And so this is what it is like to be Kendall’s mommy.
You are shaken awake at 5 am by your husband. He tells you that Kendall says she is cold but feels burning up and her heart rate is in the 160s.
You know instantly that this is not good. You leap out of bed into her room and you throw your body onto hers, try to stop the shivering try to tell yourself it’s just a dream this isn’t happening again. Hear her squeaky voice: “pray for me momma.”
So you pray, even though the only words that come to mind are “dear Jesus….” And then expletives. You pray with a moan that you hope God interprets as “fix this please”. And your baby, she keeps shivering so bad. These are the rigors, you think, and you remember the last time she had the rigors and how very very sick she got.
You call the pager for her doctor and you dial it wrong three times before getting it right because your hands are shaking. You leave a message that you hope is coherent because what you are really thinking is “don’t cry, don’t cry, you have to be strong and in charge right now.”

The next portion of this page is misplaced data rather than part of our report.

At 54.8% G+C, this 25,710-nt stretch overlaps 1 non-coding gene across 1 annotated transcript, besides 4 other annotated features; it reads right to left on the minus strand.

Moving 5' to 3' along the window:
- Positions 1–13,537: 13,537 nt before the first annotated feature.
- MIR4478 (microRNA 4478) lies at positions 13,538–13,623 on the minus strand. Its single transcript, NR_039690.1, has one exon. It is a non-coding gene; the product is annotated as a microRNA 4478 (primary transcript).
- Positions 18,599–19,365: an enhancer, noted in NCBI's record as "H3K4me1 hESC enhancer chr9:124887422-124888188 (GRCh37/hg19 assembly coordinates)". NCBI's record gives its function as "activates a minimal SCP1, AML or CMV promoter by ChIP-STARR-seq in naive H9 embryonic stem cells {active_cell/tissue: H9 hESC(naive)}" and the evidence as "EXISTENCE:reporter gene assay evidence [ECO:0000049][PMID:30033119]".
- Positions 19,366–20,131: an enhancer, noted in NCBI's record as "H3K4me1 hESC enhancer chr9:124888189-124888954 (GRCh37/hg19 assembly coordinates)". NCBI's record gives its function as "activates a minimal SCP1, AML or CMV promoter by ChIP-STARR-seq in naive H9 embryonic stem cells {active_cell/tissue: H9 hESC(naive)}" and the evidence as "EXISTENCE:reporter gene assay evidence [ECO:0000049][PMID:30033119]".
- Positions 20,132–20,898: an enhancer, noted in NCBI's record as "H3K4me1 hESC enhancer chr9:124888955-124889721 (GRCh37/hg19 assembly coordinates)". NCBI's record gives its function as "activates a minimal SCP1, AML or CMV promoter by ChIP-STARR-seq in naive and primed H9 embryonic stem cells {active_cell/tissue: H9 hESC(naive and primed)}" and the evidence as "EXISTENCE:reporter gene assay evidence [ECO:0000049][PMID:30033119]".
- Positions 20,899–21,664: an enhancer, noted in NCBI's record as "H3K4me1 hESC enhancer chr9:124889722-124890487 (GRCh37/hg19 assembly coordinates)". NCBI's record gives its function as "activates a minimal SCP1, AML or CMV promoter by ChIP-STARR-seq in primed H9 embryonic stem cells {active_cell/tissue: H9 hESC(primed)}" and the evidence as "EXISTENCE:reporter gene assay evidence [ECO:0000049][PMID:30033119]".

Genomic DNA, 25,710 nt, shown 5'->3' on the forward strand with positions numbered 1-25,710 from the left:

The doctor calls back and you are putting in your contacts and ripping off pajamas and you pray it’s not the doctor you don’t trust and you hear his voice and its him, the doctor you love and trust and know and just hearing his voice threatens to make the years spill over again, but he needs details not tears so you have a shaky conversation with him.
He wants her at the hospital ASAP and you think you can do it but you go into your baby’s room where she is trying to vomit and saying her legs hurt and the memories of her last sickness punch you in the gut and you don’t think you can get her there in time. Not to Milwaukee and not even to Edwards. Your husband is catching vomit and yelling at you to just breathe and think and move and DO and your hand shakingly again dials numbers on the phone.
You’ve seen this in movies and on tv before and you think it takes them forever to pick up the phone and why do they need your phone number/address/social security number/favorite color just send an effing ambulance because last time your baby had a fever and was puking she tried to die and we don’t want that to happen so send someone here now with magical blood pressure meds and stop shaking meds and just fix it fix it fix it.